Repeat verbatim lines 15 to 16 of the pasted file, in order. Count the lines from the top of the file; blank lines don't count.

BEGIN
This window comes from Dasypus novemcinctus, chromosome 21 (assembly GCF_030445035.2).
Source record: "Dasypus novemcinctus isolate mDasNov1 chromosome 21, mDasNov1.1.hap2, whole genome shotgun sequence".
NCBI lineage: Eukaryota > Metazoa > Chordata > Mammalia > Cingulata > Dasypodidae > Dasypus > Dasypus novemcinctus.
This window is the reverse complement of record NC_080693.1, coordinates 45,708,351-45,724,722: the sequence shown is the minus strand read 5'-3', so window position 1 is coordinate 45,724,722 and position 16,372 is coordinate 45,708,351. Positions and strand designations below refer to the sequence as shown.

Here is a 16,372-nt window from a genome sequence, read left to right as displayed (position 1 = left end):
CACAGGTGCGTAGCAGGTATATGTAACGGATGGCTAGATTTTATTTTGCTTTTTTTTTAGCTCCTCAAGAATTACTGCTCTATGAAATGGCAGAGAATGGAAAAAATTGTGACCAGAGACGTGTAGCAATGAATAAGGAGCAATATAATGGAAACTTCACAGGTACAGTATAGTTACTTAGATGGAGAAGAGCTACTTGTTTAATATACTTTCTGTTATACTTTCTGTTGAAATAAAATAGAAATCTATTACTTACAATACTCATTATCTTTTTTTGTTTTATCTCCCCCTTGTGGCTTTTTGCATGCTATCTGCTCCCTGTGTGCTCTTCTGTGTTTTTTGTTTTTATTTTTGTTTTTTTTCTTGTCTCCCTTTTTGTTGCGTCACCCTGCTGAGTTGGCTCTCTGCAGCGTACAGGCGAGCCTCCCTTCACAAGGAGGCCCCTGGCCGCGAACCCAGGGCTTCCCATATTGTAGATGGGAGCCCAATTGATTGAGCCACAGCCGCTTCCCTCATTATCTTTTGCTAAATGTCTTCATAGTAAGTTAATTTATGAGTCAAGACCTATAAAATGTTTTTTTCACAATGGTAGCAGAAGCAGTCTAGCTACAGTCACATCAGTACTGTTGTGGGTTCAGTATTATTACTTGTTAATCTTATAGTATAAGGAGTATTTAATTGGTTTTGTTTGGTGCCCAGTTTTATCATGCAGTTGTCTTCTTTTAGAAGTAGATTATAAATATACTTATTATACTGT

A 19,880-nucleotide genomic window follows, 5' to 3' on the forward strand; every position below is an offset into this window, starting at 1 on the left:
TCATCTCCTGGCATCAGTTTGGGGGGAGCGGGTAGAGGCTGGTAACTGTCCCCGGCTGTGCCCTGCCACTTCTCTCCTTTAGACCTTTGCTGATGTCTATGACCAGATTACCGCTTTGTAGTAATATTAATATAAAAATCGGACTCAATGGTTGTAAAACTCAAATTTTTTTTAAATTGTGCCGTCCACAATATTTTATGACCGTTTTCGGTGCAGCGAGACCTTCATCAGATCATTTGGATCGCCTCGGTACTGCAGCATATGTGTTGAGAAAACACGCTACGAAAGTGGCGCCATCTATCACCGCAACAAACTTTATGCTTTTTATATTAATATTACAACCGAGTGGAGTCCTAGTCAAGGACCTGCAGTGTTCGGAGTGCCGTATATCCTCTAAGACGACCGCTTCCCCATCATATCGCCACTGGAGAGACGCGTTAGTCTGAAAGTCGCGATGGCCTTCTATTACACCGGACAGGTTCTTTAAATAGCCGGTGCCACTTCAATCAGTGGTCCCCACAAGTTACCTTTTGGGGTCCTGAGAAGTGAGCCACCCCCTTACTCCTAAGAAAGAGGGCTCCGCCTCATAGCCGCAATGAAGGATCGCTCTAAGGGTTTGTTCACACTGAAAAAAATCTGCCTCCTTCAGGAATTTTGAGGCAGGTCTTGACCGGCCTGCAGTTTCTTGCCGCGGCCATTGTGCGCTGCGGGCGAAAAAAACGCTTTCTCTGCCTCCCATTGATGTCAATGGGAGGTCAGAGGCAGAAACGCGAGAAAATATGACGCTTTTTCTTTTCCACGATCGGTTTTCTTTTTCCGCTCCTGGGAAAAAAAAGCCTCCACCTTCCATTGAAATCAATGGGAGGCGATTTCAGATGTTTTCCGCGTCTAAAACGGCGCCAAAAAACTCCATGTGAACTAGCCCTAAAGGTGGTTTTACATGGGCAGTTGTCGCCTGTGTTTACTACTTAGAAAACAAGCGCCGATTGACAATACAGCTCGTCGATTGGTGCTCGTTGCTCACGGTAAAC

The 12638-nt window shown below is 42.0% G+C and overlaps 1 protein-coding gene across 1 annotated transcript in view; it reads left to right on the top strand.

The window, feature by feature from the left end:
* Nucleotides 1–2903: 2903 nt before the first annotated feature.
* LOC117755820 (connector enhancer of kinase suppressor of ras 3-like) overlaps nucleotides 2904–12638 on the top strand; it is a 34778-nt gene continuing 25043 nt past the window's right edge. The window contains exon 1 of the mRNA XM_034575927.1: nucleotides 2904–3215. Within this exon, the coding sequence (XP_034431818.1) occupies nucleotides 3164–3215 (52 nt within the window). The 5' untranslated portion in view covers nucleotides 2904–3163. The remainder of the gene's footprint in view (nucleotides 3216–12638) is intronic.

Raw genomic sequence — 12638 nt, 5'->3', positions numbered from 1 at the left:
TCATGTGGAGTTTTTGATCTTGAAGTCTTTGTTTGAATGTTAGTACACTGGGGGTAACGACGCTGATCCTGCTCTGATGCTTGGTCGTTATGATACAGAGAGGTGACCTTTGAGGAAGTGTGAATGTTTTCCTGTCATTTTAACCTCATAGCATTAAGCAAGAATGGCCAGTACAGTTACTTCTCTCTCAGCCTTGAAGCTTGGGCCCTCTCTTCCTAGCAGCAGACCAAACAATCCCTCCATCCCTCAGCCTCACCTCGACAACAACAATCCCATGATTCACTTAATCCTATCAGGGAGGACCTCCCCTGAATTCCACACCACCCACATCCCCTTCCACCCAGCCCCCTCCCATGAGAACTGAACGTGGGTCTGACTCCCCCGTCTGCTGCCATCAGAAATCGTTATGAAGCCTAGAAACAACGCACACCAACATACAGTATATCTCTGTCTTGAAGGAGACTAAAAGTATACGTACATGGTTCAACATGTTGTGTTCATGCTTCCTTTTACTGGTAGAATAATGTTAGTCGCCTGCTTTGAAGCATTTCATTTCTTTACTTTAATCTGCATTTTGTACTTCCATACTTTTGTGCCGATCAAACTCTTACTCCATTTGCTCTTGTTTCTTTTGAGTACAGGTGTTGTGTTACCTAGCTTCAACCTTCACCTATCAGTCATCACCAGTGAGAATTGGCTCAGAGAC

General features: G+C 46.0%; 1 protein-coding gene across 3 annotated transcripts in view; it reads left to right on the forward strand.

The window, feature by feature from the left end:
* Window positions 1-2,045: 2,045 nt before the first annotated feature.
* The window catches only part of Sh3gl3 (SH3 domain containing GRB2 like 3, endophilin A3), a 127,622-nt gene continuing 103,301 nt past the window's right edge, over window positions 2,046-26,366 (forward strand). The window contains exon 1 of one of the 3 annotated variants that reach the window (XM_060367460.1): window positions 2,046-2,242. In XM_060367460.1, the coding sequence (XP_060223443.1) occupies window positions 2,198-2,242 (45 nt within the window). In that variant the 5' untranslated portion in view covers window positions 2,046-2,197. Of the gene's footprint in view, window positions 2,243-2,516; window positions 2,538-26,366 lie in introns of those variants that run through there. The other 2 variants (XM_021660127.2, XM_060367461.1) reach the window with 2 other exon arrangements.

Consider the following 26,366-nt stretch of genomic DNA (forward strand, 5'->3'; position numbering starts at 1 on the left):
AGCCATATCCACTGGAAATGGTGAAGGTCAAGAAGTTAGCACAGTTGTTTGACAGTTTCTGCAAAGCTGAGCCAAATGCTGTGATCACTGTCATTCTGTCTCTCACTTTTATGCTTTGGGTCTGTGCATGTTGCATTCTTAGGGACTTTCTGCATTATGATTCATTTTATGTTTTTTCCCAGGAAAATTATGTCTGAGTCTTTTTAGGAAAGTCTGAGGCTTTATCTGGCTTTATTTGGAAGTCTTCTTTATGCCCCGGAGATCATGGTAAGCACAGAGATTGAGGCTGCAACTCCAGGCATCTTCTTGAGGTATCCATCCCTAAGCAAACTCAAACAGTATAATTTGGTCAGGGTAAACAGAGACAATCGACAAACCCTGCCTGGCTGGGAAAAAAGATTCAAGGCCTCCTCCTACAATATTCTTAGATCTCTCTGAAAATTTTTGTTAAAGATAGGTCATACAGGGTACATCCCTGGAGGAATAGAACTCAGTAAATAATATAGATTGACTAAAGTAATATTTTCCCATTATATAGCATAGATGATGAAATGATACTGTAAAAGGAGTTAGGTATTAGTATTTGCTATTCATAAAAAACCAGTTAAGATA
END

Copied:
General features: G+C 46.0%; 1 protein-coding gene across 3 annotated transcripts in view; it reads left to right on the forward strand.

The window, feature by feature from the left end: